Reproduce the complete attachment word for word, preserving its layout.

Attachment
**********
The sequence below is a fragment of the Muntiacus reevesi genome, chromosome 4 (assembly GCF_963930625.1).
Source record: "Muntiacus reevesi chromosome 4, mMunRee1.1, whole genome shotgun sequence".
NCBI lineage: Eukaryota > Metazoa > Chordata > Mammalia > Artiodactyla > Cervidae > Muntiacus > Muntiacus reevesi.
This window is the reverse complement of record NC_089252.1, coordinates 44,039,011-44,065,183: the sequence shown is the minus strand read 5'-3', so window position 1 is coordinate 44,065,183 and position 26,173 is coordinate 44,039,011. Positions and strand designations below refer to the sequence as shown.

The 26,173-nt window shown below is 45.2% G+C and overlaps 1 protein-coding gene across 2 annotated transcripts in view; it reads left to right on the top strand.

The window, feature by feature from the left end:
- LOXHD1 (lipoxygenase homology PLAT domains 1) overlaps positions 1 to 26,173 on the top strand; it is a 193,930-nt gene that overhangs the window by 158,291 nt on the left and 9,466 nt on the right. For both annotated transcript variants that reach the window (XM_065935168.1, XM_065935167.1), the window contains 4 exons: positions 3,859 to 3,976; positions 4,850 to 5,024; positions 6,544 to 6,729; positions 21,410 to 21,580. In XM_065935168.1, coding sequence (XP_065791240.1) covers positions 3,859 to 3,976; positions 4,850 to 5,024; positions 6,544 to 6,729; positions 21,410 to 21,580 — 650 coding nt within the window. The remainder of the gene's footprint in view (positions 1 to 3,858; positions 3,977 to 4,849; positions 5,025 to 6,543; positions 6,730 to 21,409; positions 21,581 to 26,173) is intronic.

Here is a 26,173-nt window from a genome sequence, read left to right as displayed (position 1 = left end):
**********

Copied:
The sequence below is a fragment of the Muntiacus reevesi genome, chromosome 4 (assembly GCF_963930625.1).
Source record: "Muntiacus reevesi chromosome 4, mMunRee1.1, whole genome shotgun sequence".
NCBI lineage: Eukaryota > Metazoa > Chordata > Mammalia > Artiodactyla > Cervidae > Muntiacus > Muntiacus reevesi.
This window is the reverse complement of record NC_089252.1, coordinates 44,039,011-44,065,183: the sequence shown is the minus strand read 5'-3', so window position 1 is coordinate 44,065,183 and position 26,173 is coordinate 44,039,011. Positions and strand designations below refer to the sequence as shown.

The 26,173-nt window shown below is 45.2% G+C and overlaps 1 protein-coding gene across 2 annotated transcripts in view; it reads left to right on the top strand.

The window, feature by feature from the left end:
- LOXHD1 (lipoxygenase homology PLAT domains 1) overlaps positions 1 to 26,173 on the top strand; it is a 193,930-nt gene that overhangs the window by 158,291 nt on the left and 9,466 nt on the right. For both annotated transcript variants that reach the window (XM_065935168.1, XM_065935167.1), the window contains 4 exons: positions 3,859 to 3,976; positions 4,850 to 5,024; positions 6,544 to 6,729; positions 21,410 to 21,580. In XM_065935168.1, coding sequence (XP_065791240.1) covers positions 3,859 to 3,976; positions 4,850 to 5,024; positions 6,544 to 6,729; positions 21,410 to 21,580 — 650 coding nt within the window. The remainder of the gene's footprint in view (positions 1 to 3,858; positions 3,977 to 4,849; positions 5,025 to 6,543; positions 6,730 to 21,409; positions 21,581 to 26,173) is intronic.

Here is a 26,173-nt window from a genome sequence, read left to right as displayed (position 1 = left end):